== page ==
Dave Filoni, the man in charge of Star Wars animated series, hit the stage at SDCC to make a shocking announcement: 12 new episodes of The Clone Wars will come to the Disney streaming service at an unspecified date, marking the return of the show four years after it ended on what many felt was a cliffhanger. The timing is odd: The Clone Wars has been long-dormant; Disney is pushing a new animated show, Resistance; and the stories of The Clone Wars’ main characters have mostly been resolved in other media, such as Rebels.
The outpouring of love from fans shows that The Clone Wars doesn’t have to justify its existence nowadays. Many fans first began following Star Wars because of The Clone Wars and have been asking for the show’s return since its cancelation, celebrating any time Rebels made a callback to its predecessor. But the announcement left me cold, especially since Star Wars books in the current era are also rehashing familiar characters instead of bringing in more new ones.
One can’t deny that Lucasfilm is giving the people what they want with this revival — but should they? Ten years later, The Clone Wars needs to show some signs of growth to fix what it got wrong the first time around.
Here’s what we want to see in the new season:
1. Give female characters interiority
While The Clone Wars was arguably led by a female hero, Ahsoka Tano, her development was surface-level. Ahsoka was plucky and a strong fighter, but the lessons she learned didn’t always stick. She leveled up in terms of fighting style, but being a Jedi and liking to do Jedi things was often the extent of her characterization.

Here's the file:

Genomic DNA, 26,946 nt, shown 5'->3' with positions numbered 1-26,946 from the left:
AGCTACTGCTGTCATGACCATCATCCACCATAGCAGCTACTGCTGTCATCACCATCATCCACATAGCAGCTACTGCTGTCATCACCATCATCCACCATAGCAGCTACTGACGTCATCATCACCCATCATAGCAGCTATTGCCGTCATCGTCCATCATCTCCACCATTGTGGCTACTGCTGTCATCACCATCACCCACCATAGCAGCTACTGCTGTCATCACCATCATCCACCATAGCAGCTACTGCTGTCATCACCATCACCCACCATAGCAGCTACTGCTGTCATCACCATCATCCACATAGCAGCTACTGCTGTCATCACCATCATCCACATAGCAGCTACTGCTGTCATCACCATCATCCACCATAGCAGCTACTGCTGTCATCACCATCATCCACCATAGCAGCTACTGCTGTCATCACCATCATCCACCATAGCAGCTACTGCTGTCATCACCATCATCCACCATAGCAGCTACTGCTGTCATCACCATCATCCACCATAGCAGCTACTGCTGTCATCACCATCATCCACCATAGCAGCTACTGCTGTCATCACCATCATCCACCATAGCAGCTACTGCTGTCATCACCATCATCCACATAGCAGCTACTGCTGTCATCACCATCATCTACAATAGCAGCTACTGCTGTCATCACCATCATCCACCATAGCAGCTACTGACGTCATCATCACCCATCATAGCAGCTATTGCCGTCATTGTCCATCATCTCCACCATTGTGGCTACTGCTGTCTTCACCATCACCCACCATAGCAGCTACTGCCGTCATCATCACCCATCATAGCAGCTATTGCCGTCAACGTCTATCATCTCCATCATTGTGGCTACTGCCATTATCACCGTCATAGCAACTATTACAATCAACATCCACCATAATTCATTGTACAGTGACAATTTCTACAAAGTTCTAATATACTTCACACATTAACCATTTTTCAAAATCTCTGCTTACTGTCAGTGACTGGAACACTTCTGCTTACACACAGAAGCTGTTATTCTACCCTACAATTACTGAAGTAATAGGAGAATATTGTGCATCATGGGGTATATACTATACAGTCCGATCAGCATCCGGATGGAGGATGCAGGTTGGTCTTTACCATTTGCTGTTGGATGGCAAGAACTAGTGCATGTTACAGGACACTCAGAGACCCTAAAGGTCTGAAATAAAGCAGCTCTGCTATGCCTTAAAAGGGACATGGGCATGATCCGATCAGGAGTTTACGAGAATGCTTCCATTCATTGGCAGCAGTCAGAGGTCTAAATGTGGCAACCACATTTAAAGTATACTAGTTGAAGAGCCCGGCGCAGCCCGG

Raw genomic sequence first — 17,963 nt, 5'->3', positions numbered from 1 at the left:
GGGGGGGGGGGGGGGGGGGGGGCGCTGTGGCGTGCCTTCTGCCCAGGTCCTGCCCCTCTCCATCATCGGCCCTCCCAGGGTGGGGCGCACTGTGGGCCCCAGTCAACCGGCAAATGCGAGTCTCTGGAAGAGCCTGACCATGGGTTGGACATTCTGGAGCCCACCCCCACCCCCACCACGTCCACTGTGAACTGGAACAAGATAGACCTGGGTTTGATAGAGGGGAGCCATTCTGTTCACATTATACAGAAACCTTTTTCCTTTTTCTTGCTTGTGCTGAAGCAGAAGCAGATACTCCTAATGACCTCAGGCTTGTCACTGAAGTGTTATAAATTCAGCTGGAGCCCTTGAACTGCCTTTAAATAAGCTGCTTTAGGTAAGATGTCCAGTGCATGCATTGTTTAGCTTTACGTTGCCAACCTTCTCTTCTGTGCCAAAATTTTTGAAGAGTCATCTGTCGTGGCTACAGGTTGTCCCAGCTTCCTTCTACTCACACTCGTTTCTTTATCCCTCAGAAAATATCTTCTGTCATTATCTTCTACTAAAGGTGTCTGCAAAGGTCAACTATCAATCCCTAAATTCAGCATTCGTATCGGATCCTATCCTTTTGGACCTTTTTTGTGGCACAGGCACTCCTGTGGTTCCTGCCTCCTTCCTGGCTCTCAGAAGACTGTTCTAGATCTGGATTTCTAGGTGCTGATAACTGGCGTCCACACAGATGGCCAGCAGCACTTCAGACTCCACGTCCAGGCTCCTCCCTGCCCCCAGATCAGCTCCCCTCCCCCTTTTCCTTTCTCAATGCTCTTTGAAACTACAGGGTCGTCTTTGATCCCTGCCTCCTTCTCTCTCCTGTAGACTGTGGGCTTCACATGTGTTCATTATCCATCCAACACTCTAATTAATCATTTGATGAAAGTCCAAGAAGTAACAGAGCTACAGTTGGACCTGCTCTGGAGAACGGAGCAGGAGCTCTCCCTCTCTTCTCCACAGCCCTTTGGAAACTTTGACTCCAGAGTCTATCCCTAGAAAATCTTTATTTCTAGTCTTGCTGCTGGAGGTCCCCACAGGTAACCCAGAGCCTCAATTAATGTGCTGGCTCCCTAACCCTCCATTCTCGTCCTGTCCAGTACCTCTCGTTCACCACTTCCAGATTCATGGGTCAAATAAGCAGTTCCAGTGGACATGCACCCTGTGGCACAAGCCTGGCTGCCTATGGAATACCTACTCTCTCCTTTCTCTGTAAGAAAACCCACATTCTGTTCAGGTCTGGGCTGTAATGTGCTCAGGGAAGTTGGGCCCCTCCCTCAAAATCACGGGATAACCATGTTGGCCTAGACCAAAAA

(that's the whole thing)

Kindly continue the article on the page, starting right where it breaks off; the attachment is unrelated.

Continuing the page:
What did she want? To be a Jedi.
So the choice was presented to her at the end of season five: keep pursuing the Jedi way and give up her moral stance, or leave the Order and hold true to her own beliefs? She left, enabling her to survive Order 66 and become a mentor in Rebels, her personality now hidden behind a wizard’s robe.
The Clone Wars has had ten years to get to know her. The new season needs to be more detailed when it comes to her likes, dislikes, and goals. The novel Ahsoka did this, and, with Padmé appearing in Thrawn: Alliances, it isn’t a bad time for Star Wars women. The show needs to keep that up.
2. Cut the soldier cliché
One of the best arcs in The Clone Wars was focused on the clones themselves: the battle at Umbara showed how messy war can be and how the clones, who never asked or chose to die in battle, end up brutalized by the dark side as well as by corruption within the Republic. The trailer for the new episodes tries to go for a similar gritty vibe, with clips from clones in battle, but the dialogue is all pomp and little substance, like a parody of a shooter game. The original audience for The Clone Wars is ten years older now. Respect that they can tell when dialogue is cheesy or over-broad.
3. Build on the Star Wars content that has followed
The Star Wars universe has changed a lot since The Clone Wars started. What was once Legends continuity is now part of the same canon as the Sequel Trilogy. This is an opportunity to seed some kind of connection to the story of Rey, Finn, Poe, and Kylo Ren into The Clone Wars.